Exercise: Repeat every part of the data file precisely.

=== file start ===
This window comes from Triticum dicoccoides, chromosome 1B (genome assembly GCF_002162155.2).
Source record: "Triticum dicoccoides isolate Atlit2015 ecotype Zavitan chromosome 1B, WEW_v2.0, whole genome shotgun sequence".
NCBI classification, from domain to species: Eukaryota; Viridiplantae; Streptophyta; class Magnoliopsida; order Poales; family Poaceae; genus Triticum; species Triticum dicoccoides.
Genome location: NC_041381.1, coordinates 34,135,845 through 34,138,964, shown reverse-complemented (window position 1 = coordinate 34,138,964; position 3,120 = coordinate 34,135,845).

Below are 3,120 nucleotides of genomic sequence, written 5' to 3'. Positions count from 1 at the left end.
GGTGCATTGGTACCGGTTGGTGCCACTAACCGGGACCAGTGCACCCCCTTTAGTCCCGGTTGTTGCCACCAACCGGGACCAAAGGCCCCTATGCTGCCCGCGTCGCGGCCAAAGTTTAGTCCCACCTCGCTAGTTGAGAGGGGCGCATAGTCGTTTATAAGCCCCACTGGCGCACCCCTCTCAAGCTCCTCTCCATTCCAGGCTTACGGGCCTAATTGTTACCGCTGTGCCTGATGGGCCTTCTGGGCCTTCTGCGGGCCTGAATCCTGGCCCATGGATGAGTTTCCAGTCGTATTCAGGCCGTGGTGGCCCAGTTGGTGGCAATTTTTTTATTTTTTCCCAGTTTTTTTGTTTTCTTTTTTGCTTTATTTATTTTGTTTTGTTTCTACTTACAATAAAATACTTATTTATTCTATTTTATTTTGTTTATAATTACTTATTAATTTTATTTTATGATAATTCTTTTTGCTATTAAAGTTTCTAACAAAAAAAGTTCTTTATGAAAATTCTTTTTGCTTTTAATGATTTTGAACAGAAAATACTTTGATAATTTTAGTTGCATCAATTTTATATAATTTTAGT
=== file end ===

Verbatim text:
This window comes from Triticum dicoccoides, chromosome 1B (genome assembly GCF_002162155.2).
Source record: "Triticum dicoccoides isolate Atlit2015 ecotype Zavitan chromosome 1B, WEW_v2.0, whole genome shotgun sequence".
NCBI classification, from domain to species: Eukaryota; Viridiplantae; Streptophyta; class Magnoliopsida; order Poales; family Poaceae; genus Triticum; species Triticum dicoccoides.
Genome location: NC_041381.1, coordinates 34,135,845 through 34,138,964, shown reverse-complemented (window position 1 = coordinate 34,138,964; position 3,120 = coordinate 34,135,845).

Below are 3,120 nucleotides of genomic sequence, written 5' to 3'. Positions count from 1 at the left end.
GGTGCATTGGTACCGGTTGGTGCCACTAACCGGGACCAGTGCACCCCCTTTAGTCCCGGTTGTTGCCACCAACCGGGACCAAAGGCCCCTATGCTGCCCGCGTCGCGGCCAAAGTTTAGTCCCACCTCGCTAGTTGAGAGGGGCGCATAGTCGTTTATAAGCCCCACTGGCGCACCCCTCTCAAGCTCCTCTCCATTCCAGGCTTACGGGCCTAATTGTTACCGCTGTGCCTGATGGGCCTTCTGGGCCTTCTGCGGGCCTGAATCCTGGCCCATGGATGAGTTTCCAGTCGTATTCAGGCCGTGGTGGCCCAGTTGGTGGCAATTTTTTTATTTTTTCCCAGTTTTTTTGTTTTCTTTTTTGCTTTATTTATTTTGTTTTGTTTCTACTTACAATAAAATACTTATTTATTCTATTTTATTTTGTTTATAATTACTTATTAATTTTATTTTATGATAATTCTTTTTGCTATTAAAGTTTCTAACAAAAAAAGTTCTTTATGAAAATTCTTTTTGCTTTTAATGATTTTGAACAGAAAATACTTTGATAATTTTAGTTGCATCAATTTTATATAATTTTAGT